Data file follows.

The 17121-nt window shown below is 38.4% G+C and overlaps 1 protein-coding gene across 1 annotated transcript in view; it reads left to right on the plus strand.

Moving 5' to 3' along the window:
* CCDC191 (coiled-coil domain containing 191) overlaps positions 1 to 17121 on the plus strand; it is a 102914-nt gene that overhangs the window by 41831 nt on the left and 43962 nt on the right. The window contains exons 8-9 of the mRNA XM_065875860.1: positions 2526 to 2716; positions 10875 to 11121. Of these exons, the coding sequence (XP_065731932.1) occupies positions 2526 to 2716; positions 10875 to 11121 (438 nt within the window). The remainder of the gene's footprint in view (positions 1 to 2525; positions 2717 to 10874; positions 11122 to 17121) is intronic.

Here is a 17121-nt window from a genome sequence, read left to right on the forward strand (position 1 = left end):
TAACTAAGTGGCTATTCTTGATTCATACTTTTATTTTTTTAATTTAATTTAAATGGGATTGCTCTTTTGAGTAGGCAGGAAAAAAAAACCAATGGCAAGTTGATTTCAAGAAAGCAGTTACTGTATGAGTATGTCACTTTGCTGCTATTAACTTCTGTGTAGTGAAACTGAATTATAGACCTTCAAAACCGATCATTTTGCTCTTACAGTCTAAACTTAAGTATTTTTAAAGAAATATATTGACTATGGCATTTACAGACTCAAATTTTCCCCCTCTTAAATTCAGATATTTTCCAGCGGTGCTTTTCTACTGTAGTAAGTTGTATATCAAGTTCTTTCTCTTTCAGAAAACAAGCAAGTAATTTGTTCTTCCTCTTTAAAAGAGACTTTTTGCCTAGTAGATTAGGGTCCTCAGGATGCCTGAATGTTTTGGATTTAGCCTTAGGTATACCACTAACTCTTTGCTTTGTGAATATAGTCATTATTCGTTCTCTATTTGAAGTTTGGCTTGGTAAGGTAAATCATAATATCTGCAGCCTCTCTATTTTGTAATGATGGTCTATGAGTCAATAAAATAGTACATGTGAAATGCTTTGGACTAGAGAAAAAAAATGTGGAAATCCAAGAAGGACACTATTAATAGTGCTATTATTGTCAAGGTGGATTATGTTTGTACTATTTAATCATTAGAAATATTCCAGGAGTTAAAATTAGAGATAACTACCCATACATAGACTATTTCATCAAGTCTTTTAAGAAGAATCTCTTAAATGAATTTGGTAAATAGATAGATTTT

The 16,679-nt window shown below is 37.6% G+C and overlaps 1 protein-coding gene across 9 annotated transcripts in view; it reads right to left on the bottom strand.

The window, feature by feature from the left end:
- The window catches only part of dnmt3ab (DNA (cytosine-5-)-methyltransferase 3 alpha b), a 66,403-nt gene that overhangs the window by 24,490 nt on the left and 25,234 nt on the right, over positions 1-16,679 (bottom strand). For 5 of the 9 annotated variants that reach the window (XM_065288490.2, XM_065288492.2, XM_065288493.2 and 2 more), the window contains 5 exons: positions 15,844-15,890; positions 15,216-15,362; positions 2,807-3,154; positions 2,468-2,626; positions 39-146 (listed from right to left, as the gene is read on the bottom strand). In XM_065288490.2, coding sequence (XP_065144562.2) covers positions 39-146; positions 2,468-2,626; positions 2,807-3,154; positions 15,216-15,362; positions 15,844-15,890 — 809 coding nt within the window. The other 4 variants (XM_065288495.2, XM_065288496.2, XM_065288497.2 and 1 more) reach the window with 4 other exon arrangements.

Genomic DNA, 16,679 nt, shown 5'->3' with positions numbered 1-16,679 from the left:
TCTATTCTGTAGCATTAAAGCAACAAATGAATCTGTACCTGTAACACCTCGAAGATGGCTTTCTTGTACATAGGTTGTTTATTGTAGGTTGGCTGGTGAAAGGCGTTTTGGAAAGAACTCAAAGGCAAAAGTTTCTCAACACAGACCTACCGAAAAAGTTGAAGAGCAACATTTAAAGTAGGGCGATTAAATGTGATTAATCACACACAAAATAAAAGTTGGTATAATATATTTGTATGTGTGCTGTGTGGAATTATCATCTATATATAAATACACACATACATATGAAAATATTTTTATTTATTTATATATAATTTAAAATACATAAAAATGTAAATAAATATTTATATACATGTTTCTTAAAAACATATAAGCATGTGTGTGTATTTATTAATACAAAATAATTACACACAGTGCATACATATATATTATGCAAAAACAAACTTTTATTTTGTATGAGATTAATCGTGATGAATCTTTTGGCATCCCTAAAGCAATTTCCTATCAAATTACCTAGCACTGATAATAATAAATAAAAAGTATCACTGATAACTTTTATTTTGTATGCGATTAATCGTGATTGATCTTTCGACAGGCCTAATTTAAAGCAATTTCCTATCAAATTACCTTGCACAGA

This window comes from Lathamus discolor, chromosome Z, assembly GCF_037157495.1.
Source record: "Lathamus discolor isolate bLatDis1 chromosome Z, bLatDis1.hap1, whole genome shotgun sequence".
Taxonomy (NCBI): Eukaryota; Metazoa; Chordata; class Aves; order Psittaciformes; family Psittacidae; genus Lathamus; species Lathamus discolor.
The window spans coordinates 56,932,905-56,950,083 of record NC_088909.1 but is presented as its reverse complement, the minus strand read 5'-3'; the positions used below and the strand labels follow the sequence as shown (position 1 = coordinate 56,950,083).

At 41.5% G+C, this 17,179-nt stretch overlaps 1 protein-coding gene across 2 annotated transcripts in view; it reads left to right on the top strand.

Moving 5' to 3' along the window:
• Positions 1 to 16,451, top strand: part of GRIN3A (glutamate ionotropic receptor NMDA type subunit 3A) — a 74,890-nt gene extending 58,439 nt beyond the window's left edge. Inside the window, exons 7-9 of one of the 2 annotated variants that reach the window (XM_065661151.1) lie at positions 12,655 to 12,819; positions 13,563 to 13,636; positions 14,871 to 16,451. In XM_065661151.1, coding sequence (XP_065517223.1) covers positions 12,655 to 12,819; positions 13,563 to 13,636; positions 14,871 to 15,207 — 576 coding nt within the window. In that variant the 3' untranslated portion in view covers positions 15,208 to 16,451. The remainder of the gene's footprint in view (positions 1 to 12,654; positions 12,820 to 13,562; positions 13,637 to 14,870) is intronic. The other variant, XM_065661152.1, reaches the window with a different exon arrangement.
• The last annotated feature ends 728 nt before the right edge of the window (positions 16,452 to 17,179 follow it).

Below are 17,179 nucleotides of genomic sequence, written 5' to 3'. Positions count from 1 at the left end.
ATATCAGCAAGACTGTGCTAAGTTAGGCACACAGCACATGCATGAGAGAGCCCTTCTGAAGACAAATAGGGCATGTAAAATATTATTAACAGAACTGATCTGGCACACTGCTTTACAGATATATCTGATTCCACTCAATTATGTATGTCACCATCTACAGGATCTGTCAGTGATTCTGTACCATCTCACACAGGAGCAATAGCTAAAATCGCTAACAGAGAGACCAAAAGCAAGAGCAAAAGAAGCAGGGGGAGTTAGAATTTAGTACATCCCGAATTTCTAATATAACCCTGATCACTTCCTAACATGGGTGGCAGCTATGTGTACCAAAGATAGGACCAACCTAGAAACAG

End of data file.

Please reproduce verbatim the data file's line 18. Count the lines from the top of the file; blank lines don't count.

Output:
• The last annotated feature ends 728 nt before the right edge of the window (positions 16,452 to 17,179 follow it).